• the invention is suitable for delivering any therapeutic protein, in any mammalian subject, including human subjects, for treating various CNS conditions.
  • FIG. 1 Representative sections showing mSEAP histochemical staining in (A) muscles, and (B) choroids. Arrow and arrowheads show transduced epithelial cells of the choroids and of the ependyma, respectively, in the AAV-injected mouse.
  • FIG. 3 GFP expression in the CNS of neonatal mice seven days after intraperitoneal injection of scAA9-GFP. Representative photomicrographs of brain and spinal cord histological sections showing GFP immunostaining .
  • Transgene expression was detected in (A, B) the choroids plexus, (A, C) the hippocampus (arrow and arrowhead indicate cells with glial and neuronal morphology, respectively), (D) the entorhinal cortex (arrows indicate cells with a typical neuronal morphology) and (E) the corticospinal tract (at the level of the pyramidal decussation in the cervical spinal cord).
  • FIG. 4 Representative photomicrographs of GFP expression in the CNS of neonatal mice after intramuscular injection of GFP-scAAV9 expressing vectors. Brain and spinal cord histological sections were treated with GFP immunostaining seven days post- injection. Transgene expression was detected in (A) the epithelial cells of the choroids plexus (arrow) and the ependyma (arrowheads) (B) neuronal cells in the septum (arrows) and (C) corticospinal tract fibers in the spinal cord (arrows).
  • FIG. 1 GFP expression in the CNS of neonatal mice seven days after intravenous injection of scAAV9 vectors. Representative photomicrographs of brain histological sections treated for GFP immunostaining. GFP-positive cells were detected in (A) the epithelial cells of the choroids plexus (arrow) and the ependyma (arrowheads), (B) neuronal cells of the entorhinal cortex, (C, D) neuron-like and glial-like cells of the hippocampus
  • This method is based on transgene delivery to cerebrospinal fluid secretory cells of the brain (i.e., cell populations or types which, within the brain, allow secretion of a product into the cerebrospinal fluid, such as the epithelial cells of the plexus choroids and/or of the ependyma and/or a meningeal membrane) through peripheral delivery of recombinant AAV gene vectors, allowing secretion of encoded therapeutic proteins into the CSF.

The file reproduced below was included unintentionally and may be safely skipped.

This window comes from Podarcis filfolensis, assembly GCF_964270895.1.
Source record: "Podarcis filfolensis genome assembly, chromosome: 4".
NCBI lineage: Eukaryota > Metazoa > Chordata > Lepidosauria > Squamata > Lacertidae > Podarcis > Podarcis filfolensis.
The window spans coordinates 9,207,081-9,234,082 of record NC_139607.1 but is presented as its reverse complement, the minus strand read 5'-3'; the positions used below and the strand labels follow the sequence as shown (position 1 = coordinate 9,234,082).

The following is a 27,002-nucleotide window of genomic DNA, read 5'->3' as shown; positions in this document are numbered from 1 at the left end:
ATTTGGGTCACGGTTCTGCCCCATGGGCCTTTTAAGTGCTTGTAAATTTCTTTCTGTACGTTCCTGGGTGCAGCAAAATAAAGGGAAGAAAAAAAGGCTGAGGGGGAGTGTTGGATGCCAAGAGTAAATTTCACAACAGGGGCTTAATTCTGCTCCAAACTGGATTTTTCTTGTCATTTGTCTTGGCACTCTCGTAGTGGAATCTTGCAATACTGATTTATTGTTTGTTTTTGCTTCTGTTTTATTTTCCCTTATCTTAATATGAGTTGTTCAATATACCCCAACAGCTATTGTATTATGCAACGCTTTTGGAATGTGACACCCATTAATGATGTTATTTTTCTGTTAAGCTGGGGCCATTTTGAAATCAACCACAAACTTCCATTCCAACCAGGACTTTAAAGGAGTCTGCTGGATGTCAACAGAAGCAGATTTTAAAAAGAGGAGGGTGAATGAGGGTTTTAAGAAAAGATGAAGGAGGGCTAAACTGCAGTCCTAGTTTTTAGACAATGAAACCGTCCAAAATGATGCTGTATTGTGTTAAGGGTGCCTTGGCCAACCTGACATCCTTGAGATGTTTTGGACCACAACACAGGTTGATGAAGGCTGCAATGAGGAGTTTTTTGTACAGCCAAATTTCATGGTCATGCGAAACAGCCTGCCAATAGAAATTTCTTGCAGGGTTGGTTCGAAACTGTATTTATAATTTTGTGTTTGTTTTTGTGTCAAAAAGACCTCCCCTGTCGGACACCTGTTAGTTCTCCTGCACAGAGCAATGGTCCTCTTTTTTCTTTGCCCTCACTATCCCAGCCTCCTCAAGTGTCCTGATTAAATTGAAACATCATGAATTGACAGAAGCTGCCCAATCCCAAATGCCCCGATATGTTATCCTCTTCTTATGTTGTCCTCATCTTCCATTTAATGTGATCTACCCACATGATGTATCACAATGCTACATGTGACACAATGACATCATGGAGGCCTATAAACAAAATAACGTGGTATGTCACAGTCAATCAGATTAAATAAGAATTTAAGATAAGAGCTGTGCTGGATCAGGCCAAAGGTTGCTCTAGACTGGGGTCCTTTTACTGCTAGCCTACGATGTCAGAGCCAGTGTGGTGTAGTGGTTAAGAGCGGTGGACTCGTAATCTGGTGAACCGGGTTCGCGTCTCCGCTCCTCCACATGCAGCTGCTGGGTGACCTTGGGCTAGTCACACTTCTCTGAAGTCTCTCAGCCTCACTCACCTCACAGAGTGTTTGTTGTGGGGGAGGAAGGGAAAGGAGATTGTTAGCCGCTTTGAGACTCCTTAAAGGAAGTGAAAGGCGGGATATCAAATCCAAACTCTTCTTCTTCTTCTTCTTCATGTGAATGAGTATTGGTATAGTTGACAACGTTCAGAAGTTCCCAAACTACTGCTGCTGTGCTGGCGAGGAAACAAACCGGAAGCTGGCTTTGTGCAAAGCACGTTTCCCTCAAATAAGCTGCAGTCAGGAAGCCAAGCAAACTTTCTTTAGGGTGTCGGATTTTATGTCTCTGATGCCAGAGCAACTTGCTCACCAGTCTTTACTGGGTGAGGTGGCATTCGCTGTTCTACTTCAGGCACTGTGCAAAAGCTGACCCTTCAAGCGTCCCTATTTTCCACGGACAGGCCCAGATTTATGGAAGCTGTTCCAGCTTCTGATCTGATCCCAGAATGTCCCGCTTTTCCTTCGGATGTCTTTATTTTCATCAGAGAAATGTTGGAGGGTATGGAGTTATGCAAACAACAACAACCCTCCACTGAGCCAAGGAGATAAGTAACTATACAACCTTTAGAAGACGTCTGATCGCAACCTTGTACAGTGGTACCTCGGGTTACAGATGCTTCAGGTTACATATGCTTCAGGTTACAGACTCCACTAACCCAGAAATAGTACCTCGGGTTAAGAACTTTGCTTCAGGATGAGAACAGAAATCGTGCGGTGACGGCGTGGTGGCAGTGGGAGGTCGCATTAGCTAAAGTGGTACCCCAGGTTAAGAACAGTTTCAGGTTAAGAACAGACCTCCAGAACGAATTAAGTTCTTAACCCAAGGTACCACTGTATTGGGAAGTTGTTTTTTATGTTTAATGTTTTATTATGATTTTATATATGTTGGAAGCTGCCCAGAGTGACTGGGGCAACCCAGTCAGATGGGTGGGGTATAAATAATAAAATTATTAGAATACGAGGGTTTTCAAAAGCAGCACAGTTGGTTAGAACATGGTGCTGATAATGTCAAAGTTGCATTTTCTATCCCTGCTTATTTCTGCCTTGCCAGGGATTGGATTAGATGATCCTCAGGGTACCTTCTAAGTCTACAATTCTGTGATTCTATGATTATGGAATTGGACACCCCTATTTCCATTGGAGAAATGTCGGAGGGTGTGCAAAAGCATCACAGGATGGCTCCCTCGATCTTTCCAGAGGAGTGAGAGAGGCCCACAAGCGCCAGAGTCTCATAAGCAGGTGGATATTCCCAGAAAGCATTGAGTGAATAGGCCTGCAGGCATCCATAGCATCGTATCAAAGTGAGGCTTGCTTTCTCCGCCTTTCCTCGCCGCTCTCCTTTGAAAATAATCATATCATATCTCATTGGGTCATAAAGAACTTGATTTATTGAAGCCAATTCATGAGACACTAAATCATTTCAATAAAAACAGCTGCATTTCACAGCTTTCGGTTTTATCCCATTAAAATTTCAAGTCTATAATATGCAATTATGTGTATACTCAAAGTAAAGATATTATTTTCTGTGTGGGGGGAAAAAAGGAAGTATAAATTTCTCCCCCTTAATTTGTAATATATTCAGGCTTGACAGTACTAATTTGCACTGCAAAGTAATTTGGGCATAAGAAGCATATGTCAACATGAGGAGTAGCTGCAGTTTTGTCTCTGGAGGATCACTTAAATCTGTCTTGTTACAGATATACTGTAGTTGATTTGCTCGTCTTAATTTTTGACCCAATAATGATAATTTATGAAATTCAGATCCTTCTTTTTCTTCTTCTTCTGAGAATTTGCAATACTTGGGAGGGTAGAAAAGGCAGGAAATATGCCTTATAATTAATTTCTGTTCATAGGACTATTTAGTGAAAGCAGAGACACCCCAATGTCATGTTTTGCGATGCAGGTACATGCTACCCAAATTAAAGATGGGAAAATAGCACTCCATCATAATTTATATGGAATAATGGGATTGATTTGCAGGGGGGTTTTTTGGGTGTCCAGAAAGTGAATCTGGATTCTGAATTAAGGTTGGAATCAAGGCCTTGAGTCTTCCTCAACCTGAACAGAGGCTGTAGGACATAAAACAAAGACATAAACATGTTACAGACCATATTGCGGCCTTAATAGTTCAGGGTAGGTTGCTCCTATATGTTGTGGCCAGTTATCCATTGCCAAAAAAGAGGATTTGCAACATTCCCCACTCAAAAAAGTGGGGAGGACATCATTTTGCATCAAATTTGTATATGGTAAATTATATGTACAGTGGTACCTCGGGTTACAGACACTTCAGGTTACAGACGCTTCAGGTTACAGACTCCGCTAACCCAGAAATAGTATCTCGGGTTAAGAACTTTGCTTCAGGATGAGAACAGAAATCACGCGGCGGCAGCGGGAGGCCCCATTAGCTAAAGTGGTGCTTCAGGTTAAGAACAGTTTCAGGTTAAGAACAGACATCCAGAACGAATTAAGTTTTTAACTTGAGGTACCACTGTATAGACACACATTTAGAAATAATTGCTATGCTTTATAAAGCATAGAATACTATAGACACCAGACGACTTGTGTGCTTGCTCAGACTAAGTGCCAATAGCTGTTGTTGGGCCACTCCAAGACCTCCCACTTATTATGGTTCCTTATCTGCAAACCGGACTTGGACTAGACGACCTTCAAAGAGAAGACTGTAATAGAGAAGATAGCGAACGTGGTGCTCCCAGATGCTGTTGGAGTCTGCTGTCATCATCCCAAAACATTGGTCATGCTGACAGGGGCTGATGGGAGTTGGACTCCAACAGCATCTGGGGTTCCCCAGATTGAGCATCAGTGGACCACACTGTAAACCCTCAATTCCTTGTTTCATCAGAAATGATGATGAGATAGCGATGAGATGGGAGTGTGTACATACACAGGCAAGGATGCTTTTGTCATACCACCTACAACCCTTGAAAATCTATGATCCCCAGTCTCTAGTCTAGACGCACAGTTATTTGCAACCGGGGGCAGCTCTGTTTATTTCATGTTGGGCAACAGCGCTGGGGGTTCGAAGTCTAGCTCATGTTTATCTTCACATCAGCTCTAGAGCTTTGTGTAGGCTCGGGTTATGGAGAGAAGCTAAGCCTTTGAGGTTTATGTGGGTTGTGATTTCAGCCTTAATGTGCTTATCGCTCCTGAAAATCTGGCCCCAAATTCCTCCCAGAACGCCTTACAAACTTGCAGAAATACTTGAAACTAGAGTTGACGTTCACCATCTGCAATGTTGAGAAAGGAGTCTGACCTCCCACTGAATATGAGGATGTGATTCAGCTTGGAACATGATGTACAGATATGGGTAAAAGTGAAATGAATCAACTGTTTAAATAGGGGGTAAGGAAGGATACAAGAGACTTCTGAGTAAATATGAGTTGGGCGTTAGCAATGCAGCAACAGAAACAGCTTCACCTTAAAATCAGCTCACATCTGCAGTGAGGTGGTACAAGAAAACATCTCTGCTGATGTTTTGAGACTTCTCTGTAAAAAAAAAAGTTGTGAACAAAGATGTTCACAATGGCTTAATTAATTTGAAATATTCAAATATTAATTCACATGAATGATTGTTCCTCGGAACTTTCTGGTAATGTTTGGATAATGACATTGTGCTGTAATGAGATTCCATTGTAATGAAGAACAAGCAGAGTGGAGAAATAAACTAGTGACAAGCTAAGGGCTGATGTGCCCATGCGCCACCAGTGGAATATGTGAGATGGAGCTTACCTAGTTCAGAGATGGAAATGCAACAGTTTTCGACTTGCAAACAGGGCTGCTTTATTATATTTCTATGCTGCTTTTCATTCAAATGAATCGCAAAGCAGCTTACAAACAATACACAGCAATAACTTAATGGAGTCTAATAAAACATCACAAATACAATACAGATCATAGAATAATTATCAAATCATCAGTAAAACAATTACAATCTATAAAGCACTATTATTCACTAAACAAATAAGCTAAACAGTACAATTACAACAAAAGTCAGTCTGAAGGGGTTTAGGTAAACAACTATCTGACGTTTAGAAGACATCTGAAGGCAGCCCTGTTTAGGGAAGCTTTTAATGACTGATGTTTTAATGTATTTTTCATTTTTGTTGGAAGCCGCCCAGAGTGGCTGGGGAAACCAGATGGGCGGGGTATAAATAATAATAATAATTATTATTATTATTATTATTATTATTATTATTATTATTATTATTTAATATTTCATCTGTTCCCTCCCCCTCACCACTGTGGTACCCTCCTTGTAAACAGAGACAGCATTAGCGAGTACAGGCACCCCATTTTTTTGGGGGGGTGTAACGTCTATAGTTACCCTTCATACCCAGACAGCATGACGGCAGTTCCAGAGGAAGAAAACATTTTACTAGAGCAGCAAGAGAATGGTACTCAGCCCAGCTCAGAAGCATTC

• cerebrospinal fluid secretory cells of the brain i.e., cell populations or types which, within the brain, allow secretion of a product into the cerebrospinal fluid, such as the epithelial cells of the plexus choroids and/or of the ependyma and/or a meningeal membrane
  • transgene expression after peripheral administration e.g., i.m., i.p, or i.v. injections
  • ss single stranded
  • sc double-stranded self-complementary AAV vectors in neonatal and adult C57B1/6 mice
  • SEAP murine secreted alkaline phosphatase
  • GFP green fluorescent protein
  • AAV vectors Such a peripheral delivery of recombinant AAV vectors allows the targeting and the long-term secretion of therapeutic proteins into the CSF.
  • VEGF vascular endothelial growth factor
  • This gene transfer strategy represents therefore an efficient and non- invasive procedure to reach the CNS, which allows avoiding the risks linked to the surgery procedure and by-passing the problem of the blood brain barrier.
  • the present invention thus has many implications and utilities in the treatment of CNS disorders, including neurodegenerative diseases and motor neuron diseases.
  • AAV vector designates any vector which comprises or derives from components of AAV and is suitable to infect mammalian cells, preferably human cells.
  • AAV vector typically designates an
  • AAV type viral particle comprising at least a nucleic acid molecule encoding a therapeutic protein.
  • the AAV may be derived from various serotypes, including combinations of serotypes (i.e., "pseudotyped" AAV) or from various genomes (e.g. single- stranded or self-complementary).